The Government continues to be quite clear that the key to reducing the national debt is to drive further efficiencies, most notably across the public sector. Undoubtedly this will be the focus for several years to come until such time as the economy becomes rebalanced.
The publication of Sir Ken Knight’s Review in May 2013 ‘Facing the Future: Findings from a Review of Efficiencies and Operations in Fire and Rescue Authorities in England’ made a strong case for opportunities for further reform within the Fire and Rescue Service. Many of the suggestions covered in his report have already been considered by this Authority and in certain cases have been underway for some time. However, it will be interesting to see the Government’s response to this review.
The Spending Round, announced on the 26 June, highlighted a range of measures that would make inroads into the delivery of further financial savings in 2014/15 and 2015/16, most notably for Fire and Rescue Authorities this would mean that, whilst Government funding would be cut by an average of 10% in 2015/16, there would be the opportunity to bid for one-off Transformation grant funding for 2015/16.
The Chancellor’s Autumn Statement, announced on 5 December 2013 emphasised the Government’s commitment to the long-term economic plan set out in 2010. It highlighted that the economy is now growing faster than predicted, so as a result, borrowing will be lower. Consequently, it focused on the continuing need to reduce spending, therefore reinforcing the Government’s commitment to tackle the deficit and help get the public finances back into balance. With the deficit and debt still at unsustainable levels, deviating from that plan now would be the biggest risk to recovery. This will inevitably mean that reductions in public sector funding will continue for some time to come.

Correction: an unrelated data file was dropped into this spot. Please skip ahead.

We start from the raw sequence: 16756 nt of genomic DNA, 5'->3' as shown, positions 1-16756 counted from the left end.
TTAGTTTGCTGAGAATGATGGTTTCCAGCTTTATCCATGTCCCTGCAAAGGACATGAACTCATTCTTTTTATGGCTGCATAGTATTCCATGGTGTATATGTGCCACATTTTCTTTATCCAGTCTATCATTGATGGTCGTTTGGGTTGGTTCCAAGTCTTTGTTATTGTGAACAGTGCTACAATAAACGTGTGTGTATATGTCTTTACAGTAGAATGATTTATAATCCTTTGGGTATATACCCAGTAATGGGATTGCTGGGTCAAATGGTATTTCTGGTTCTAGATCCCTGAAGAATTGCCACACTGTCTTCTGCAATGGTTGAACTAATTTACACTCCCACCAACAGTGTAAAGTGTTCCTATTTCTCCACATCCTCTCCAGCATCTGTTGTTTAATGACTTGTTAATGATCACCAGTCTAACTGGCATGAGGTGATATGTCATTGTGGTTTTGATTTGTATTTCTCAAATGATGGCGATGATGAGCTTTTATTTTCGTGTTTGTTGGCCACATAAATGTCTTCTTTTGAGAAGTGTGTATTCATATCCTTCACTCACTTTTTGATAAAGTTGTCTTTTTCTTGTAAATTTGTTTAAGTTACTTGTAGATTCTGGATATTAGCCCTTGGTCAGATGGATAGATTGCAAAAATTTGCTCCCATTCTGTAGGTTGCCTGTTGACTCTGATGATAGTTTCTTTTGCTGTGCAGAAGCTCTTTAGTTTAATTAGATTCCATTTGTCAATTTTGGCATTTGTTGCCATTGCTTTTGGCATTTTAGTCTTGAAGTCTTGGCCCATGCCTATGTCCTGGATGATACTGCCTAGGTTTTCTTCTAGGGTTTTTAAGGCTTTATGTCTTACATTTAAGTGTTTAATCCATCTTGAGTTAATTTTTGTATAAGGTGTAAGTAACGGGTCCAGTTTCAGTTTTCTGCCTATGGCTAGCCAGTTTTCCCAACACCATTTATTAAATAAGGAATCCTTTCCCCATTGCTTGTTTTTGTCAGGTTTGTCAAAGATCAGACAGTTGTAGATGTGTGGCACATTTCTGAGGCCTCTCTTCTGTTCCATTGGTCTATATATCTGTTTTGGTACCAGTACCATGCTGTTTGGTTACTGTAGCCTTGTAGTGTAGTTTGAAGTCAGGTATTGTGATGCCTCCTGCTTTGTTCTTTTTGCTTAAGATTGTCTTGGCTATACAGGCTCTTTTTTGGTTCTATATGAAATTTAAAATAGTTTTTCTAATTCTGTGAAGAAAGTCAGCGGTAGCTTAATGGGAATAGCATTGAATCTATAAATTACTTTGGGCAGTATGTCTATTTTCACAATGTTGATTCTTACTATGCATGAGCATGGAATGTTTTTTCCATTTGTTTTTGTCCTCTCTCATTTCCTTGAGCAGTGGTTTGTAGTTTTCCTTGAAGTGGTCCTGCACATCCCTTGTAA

Since the Comprehensive Spending Review (CSR) in 2010 this Authority has seen annual reductions to its formula grant funding. The Government was clear at that time that, for the fire and rescue authorities (FRAs), these reductions would be back-loaded to the last two years of the CSR period. Consequently, this Authority has faced grant funding cuts of 3% in the first two years, a cut of 9.2% in 2013/14 and now a further cut of 7.4% in 2014/15. The next major funding review will be the Comprehensive Spending Review in 2015, which will set the way forward and the funding parameters across the public sector for the medium term. Early indications are that public sector funding will continue to be reduced year on year, probably on an average trajectory of the previous four year period.
It is clear that the Authority will face challenging times for the foreseeable future. Despite the difficulties this presents, the Authority remains committed to a budget strategy which is Service-led, Business-focused and Sustainable over the medium term thus avoiding drastic changes to levels of service provision.